Those little shops are gone now; they belong to a bygone era.  Today we have our "East West Books" which is a great store, but there was something special about the atmosphere of those little shops of the 1970's.  Washington Square Park no longer stays open 24 hours a day; crime has put a stop to that.  You know, writing about this brings goosebumps to my arms and tears to my eyes.  Such a special part of the past...gone, but never forgotten. That was the time I left the country bumpkin behind and became a city gal.  That was the time I  was a part of...a part of something new...a part of the newly reborn era of the Pagan.

The following is Washington Square Park as I remember it...a special place with special people


  1. Ah...the Magickal Childe...I loved that store. I was sad to hear they had closed. I was about 15 or so...1985/86, and my mom and I were walking around in the Village. We happened passed the store and I stopped in my tracks. I felt so drawn to the store, I told my mom "I HAD TO" go in there. I was fascinated with all the things they had there...I felt sorta at home in there store even though I had no idea about any thing they sold. But that was the first time I was drawn to the Pagan Path, which was right out side that store. After that, I was only able to go back 2 or 3 times before I moved to FL. I wish I had taken the time back then to really explore and get to know the store better.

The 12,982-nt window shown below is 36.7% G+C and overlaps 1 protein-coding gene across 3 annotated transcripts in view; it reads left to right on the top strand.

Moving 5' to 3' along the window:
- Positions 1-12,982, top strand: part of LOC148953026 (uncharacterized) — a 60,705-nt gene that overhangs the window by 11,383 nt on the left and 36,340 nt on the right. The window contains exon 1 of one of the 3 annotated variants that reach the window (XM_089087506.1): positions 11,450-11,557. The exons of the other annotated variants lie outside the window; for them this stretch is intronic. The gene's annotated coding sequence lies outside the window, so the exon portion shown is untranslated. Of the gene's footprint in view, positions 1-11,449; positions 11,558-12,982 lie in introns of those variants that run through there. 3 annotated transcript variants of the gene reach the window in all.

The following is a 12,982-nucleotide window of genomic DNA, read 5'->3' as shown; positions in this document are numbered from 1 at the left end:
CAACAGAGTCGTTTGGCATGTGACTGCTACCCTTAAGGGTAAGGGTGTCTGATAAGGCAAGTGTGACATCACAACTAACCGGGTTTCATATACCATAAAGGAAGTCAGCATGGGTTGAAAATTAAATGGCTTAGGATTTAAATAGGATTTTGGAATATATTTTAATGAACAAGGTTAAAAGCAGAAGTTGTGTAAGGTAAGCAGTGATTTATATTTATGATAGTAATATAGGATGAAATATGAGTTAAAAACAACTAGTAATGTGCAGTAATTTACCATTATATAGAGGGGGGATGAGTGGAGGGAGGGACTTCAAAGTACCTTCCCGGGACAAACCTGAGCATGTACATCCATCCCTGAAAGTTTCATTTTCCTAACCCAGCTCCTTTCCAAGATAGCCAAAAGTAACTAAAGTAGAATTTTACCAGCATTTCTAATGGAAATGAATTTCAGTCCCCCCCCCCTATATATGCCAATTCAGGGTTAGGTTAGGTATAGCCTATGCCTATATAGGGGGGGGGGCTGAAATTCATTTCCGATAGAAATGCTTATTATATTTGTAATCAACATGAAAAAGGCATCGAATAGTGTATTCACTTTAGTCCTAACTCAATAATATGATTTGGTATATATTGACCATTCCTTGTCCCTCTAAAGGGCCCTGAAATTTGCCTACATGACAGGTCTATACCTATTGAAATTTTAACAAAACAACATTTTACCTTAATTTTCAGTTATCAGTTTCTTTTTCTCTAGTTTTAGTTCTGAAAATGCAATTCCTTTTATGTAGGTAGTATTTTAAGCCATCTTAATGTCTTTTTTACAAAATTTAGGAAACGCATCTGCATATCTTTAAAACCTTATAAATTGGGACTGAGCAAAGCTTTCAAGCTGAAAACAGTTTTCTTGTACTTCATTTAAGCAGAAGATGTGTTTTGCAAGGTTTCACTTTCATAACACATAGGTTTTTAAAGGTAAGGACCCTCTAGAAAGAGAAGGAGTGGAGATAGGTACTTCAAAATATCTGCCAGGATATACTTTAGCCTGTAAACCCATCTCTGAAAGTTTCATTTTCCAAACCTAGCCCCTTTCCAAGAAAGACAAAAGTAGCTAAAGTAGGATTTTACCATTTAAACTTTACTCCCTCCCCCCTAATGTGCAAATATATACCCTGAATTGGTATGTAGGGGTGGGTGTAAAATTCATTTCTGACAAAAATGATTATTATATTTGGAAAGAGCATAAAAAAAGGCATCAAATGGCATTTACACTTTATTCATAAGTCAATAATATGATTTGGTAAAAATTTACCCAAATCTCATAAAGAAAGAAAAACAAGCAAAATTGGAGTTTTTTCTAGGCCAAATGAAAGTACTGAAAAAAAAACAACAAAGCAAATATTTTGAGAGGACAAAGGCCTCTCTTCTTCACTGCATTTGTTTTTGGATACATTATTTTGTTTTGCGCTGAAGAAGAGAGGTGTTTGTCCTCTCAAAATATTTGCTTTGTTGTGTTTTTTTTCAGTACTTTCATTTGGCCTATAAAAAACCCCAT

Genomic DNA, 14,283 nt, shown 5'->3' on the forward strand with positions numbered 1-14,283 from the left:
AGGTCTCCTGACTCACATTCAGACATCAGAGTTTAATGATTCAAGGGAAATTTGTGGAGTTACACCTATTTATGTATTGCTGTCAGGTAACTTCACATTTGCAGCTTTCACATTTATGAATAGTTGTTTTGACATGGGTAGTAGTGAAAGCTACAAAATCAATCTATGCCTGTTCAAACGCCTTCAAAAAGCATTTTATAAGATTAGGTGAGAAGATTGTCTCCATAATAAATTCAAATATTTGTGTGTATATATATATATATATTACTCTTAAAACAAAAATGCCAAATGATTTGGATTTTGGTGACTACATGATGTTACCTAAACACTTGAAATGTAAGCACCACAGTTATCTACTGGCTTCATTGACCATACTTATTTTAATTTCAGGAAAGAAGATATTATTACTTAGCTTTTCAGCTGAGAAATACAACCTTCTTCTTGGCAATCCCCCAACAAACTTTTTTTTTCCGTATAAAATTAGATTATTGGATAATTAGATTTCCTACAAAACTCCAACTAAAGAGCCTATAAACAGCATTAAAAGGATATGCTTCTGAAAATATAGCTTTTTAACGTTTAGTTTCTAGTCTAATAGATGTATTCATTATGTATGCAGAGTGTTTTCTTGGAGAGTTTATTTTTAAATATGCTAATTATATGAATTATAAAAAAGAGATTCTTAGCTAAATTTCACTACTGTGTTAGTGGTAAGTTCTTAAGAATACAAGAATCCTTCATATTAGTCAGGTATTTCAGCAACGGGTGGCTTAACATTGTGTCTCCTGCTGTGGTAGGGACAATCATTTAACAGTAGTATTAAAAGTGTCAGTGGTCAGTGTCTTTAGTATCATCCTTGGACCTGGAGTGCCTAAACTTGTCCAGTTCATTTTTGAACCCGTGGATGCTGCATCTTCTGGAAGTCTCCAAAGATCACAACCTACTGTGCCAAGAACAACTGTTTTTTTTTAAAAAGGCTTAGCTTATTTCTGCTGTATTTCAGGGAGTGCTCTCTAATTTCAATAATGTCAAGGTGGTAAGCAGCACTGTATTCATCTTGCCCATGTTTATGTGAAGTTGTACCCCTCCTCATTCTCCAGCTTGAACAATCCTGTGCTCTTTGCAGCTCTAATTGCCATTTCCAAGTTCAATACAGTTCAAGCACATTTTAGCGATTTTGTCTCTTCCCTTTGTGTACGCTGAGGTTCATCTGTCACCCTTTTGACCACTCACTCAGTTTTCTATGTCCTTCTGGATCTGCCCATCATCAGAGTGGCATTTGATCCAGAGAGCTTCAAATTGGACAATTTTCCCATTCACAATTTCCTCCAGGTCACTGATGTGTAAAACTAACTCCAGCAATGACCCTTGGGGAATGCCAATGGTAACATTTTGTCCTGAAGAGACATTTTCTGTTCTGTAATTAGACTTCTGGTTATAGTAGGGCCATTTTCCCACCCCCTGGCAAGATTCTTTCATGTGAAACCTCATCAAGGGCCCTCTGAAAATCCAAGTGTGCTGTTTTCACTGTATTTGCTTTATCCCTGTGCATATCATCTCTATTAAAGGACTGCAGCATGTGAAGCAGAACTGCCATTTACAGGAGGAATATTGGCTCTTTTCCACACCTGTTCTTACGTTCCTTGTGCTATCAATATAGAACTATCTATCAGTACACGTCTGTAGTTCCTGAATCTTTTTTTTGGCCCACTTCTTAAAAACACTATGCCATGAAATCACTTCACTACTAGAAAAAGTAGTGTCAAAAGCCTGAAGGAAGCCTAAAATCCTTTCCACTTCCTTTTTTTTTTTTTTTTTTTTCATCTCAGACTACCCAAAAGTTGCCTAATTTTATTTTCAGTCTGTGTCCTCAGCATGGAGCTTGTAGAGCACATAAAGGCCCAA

2. So nice to sift through our memories. The neat ones, of course. ,-)

  3. Oh Mary you are so right! There is nothing like those "tiny holes in the wall" full of dusty books. Magical labyrinths to explore. I must be getting old because those mega stores so plush and vast don't speak to me at all! Anyway, let's hope this summer is not a scorcher so we can all enjoy it. Hope you have a nice cool evening XO

  4. I use to love shopping in Key West at all of the small old shops. They were great and the people that worked in them were so friendly, they knew their stuff. Now it is more on line shopping for me. Don't care for the big chain stores.


  5. Thanks so much for the memory post, for evoking Weiser's Bookshop, and for posting a picture I haven't seen before. Donald Weiser, founder Sam Weiser's son, in addition to running the bookshop, began publishing esoteric, occult, pagan, alternative living books, and that tradition continues today. Alas it's not a bookstore, where we can go and see what jumps off the shelf, but you can visit our website and browse the Weiser books. (It's I didn't live in NY during the time you mention. I was in Minneapolis, where I was in a women's group with Patricia Monaghan--who first introduced me to the Triple Goddess. Later I actually got to publish books on the goddess, and so much more, and now I feel it's our calling to carry on and make sure the work of many traditions survives. Thanks for your part in all this. Jan Johnson, Publisher, Weiser Books